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Tuesday, February 24, 2009
Recent discovery on West Mesa is woman who was pregnant
By Jeff Proctor
Journal Staff Writer
The body count keeps climbing.
Police unearthed remains of a 10th victim Monday afternoon on a partly developed patch of the Far Southwest Mesa, the site of what Police Chief Ray Schultz said was "without a doubt" one of the largest crime scene investigations in the city's history.
The victim total includes the remains of a 4-month-old fetus whose bones were found with its mother's.
"There are 10 individuals so far and possibly more," Schultz said.
Victoria Chavez, who disappeared in 2004, is the only victim investigators have identified. Learning the identities of the remaining victims so detectives can close the net on potential suspects is the top priority of the investigation, Schultz said Monday.
To expedite that process, authorities are enlisting the help of the FBI to assist the Office of the Medical Investigator, Schultz said.
A team is using cadaver-sniffing dogs, aerial and satellite maps to comb the site for human remains and to develop leads. Archaeologists from the University of New Mexico also are assisting.
"Part of what is complicating the investigation is trying to get all the bodies together and matched up," he told a news conference Monday. "The FBI has agreed to assist in this and other areas of the investigation."
The chief remained steadfast in saying detectives believe the same person is responsible for burying the bodies near 118th Street and Dennis Chavez SW between 2000 and 2005.
One case police are interested in, he has said, involved a prostitute who was slain in late 2006 in a southwest Albuquerque trailer a few miles from where the remains have been found. The suspected killer in that case was fatally shot as he was moving the woman's body.
Police said at the time that they believed the killing was not that suspect's first, and that they were looking into his possible involvement in the disappearances of several prostitutes since 2001.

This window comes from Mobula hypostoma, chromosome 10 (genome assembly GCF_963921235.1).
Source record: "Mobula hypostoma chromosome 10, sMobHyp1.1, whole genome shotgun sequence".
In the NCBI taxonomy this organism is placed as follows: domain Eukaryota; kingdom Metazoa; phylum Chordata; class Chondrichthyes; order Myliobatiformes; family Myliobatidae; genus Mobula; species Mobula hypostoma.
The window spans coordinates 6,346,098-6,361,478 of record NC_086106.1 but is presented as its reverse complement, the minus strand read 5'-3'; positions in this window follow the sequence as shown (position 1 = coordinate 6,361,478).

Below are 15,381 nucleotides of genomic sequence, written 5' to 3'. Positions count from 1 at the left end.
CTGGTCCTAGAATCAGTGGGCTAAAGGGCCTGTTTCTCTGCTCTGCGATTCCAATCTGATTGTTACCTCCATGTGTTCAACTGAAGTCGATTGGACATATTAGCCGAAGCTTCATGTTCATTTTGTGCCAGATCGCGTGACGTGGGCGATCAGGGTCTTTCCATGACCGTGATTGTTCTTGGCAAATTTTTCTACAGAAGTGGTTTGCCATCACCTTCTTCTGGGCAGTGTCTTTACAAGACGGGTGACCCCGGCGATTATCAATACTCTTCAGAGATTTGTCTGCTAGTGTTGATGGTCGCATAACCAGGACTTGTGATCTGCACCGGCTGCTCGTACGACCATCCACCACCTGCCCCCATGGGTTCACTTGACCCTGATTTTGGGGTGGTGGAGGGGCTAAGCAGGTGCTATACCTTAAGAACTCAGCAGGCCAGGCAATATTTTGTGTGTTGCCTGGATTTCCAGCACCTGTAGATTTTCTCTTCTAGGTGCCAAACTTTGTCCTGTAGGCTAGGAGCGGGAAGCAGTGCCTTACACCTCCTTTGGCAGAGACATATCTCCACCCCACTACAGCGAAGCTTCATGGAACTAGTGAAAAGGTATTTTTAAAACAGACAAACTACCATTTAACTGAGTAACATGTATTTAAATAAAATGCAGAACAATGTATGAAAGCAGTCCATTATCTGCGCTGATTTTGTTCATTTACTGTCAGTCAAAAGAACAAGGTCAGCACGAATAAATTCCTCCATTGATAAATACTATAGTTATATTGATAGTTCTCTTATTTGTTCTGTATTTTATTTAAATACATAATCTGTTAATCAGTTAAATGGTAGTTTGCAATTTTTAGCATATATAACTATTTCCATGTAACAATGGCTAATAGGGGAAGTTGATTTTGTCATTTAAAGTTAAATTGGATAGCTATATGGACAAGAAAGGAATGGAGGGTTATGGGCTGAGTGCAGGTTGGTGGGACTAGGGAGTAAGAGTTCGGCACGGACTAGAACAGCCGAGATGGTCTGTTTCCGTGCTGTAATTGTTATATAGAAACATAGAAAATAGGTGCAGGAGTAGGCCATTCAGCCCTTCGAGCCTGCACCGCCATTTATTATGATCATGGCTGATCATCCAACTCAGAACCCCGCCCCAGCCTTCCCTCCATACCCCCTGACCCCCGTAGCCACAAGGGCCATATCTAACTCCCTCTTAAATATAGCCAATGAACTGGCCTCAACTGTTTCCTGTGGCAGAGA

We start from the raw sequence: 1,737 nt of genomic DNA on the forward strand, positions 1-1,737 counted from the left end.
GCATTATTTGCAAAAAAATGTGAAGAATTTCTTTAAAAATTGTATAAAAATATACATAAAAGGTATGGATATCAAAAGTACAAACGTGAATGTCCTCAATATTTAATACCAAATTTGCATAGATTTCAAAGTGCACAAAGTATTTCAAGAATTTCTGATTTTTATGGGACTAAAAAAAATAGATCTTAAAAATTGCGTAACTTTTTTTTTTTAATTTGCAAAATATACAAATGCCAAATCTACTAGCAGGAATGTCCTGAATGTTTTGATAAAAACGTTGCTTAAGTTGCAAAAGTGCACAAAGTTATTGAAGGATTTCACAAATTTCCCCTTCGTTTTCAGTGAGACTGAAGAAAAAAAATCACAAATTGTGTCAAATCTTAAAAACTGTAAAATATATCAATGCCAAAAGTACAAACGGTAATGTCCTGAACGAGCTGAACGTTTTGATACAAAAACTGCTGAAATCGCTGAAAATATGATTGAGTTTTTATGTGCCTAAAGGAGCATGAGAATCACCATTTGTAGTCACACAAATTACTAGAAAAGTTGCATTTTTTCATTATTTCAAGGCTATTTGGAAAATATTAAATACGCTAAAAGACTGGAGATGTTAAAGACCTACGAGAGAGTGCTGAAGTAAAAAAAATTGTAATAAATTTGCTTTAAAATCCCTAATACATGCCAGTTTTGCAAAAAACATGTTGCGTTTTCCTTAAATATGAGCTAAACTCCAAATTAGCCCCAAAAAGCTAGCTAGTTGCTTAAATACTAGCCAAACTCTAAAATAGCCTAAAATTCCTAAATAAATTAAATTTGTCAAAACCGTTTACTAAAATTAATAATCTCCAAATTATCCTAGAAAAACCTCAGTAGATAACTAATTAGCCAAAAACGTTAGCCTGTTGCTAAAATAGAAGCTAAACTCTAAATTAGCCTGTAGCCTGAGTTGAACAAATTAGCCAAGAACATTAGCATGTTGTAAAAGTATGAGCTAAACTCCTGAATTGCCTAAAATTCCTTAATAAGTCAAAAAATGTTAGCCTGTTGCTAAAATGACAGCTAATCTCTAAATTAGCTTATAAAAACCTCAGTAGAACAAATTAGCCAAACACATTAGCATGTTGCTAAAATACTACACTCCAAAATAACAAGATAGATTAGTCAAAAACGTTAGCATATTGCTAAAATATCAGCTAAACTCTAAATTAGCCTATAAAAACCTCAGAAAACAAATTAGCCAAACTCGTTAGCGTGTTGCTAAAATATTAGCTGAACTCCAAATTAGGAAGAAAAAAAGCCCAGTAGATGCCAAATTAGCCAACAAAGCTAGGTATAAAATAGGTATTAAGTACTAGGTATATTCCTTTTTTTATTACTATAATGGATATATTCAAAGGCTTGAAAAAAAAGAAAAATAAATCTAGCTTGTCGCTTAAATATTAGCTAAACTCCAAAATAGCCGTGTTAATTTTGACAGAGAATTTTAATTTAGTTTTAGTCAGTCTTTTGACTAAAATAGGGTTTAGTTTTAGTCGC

Another case detectives are looking into is that of a well-known pimp who died of natural causes in 2009 and who had pictures of missing prostitutes in his home.
Although identifying the remains is a slow process, the chief on Monday went as far as calling eight of the victims Jane Does and one Baby Doe. Investigators still haven't determined manner of death for any of the victims.
"What we need to do now is learn about (the victims,) their lives and who they were last seen with," he said.
During the past several years, detectives have compiled a list of 24 women who were either confirmed as or suspected of being prostitutes and who had been reported missing since the mid- to late 1990s, the chief said. Chavez's name was on the list.
The investigation on the mesa began Feb. 2 when someone called police to report some bones in the area. All the remains found have been within an area of about 30 yards by 30 yards, the chief said.
The approximately 100 acres police are searching was a barren stretch of desert five years ago. Since then, a planned development still unfinished led to grading and leveling.
KB Homes owns the property and had partially developed the area. The developer has been helpful, the chief said.
Schultz declined to say how much dirt had been moved on top of some of the remains or whether any other evidence has been found with the bones.
"Some things we're keeping close to the vest," Schultz said.
Police also have run into power lines at the site, which caused some area residents to lose power for a few hours last week.
The chief made it clear anyone caught in the area where investigators are excavating will be cited or arrested.
"We have had problems with people going in the area," he said. "This is an active crime scene, and officers are patrolling it at all times."